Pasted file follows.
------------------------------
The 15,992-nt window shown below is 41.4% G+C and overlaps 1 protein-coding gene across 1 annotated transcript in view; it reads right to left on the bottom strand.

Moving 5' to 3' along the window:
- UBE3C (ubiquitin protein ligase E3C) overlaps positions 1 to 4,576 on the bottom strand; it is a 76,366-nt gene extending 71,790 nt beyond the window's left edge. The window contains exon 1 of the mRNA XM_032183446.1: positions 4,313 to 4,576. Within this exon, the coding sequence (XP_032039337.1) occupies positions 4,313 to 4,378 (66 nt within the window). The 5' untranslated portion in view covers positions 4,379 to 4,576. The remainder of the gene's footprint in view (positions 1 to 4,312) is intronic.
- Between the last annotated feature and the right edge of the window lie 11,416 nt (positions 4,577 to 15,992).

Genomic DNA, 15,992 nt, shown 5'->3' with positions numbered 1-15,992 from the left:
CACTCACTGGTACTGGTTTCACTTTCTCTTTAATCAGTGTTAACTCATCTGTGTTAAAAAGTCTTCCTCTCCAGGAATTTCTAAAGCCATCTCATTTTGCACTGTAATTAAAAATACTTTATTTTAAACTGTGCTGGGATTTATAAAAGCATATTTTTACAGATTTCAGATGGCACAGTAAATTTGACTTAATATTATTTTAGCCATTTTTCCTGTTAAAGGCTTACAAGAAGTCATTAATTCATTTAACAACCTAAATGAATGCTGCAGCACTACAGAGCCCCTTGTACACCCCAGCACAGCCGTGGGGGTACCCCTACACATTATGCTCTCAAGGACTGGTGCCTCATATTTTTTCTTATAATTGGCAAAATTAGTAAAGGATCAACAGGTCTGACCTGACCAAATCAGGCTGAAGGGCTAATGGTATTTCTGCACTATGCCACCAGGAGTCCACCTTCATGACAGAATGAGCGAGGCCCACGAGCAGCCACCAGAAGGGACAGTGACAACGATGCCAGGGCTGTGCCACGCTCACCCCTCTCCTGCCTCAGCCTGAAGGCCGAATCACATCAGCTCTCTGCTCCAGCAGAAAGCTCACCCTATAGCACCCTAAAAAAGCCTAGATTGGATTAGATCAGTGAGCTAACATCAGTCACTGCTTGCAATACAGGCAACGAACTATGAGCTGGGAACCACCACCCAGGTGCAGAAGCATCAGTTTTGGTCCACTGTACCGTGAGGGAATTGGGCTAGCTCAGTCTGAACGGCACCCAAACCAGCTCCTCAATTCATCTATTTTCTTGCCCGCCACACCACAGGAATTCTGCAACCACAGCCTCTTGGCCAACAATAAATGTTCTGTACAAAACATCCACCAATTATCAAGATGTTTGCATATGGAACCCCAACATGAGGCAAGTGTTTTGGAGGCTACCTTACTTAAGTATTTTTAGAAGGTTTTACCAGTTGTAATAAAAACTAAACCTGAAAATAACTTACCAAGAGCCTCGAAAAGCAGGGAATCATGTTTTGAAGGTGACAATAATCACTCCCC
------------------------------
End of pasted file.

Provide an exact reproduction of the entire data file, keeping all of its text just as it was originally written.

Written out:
The 15,992-nt window shown below is 41.4% G+C and overlaps 1 protein-coding gene across 1 annotated transcript in view; it reads right to left on the bottom strand.

Moving 5' to 3' along the window:
- UBE3C (ubiquitin protein ligase E3C) overlaps positions 1 to 4,576 on the bottom strand; it is a 76,366-nt gene extending 71,790 nt beyond the window's left edge. The window contains exon 1 of the mRNA XM_032183446.1: positions 4,313 to 4,576. Within this exon, the coding sequence (XP_032039337.1) occupies positions 4,313 to 4,378 (66 nt within the window). The 5' untranslated portion in view covers positions 4,379 to 4,576. The remainder of the gene's footprint in view (positions 1 to 4,312) is intronic.
- Between the last annotated feature and the right edge of the window lie 11,416 nt (positions 4,577 to 15,992).

Genomic DNA, 15,992 nt, shown 5'->3' with positions numbered 1-15,992 from the left:
CACTCACTGGTACTGGTTTCACTTTCTCTTTAATCAGTGTTAACTCATCTGTGTTAAAAAGTCTTCCTCTCCAGGAATTTCTAAAGCCATCTCATTTTGCACTGTAATTAAAAATACTTTATTTTAAACTGTGCTGGGATTTATAAAAGCATATTTTTACAGATTTCAGATGGCACAGTAAATTTGACTTAATATTATTTTAGCCATTTTTCCTGTTAAAGGCTTACAAGAAGTCATTAATTCATTTAACAACCTAAATGAATGCTGCAGCACTACAGAGCCCCTTGTACACCCCAGCACAGCCGTGGGGGTACCCCTACACATTATGCTCTCAAGGACTGGTGCCTCATATTTTTTCTTATAATTGGCAAAATTAGTAAAGGATCAACAGGTCTGACCTGACCAAATCAGGCTGAAGGGCTAATGGTATTTCTGCACTATGCCACCAGGAGTCCACCTTCATGACAGAATGAGCGAGGCCCACGAGCAGCCACCAGAAGGGACAGTGACAACGATGCCAGGGCTGTGCCACGCTCACCCCTCTCCTGCCTCAGCCTGAAGGCCGAATCACATCAGCTCTCTGCTCCAGCAGAAAGCTCACCCTATAGCACCCTAAAAAAGCCTAGATTGGATTAGATCAGTGAGCTAACATCAGTCACTGCTTGCAATACAGGCAACGAACTATGAGCTGGGAACCACCACCCAGGTGCAGAAGCATCAGTTTTGGTCCACTGTACCGTGAGGGAATTGGGCTAGCTCAGTCTGAACGGCACCCAAACCAGCTCCTCAATTCATCTATTTTCTTGCCCGCCACACCACAGGAATTCTGCAACCACAGCCTCTTGGCCAACAATAAATGTTCTGTACAAAACATCCACCAATTATCAAGATGTTTGCATATGGAACCCCAACATGAGGCAAGTGTTTTGGAGGCTACCTTACTTAAGTATTTTTAGAAGGTTTTACCAGTTGTAATAAAAACTAAACCTGAAAATAACTTACCAAGAGCCTCGAAAAGCAGGGAATCATGTTTTGAAGGTGACAATAATCACTCCCC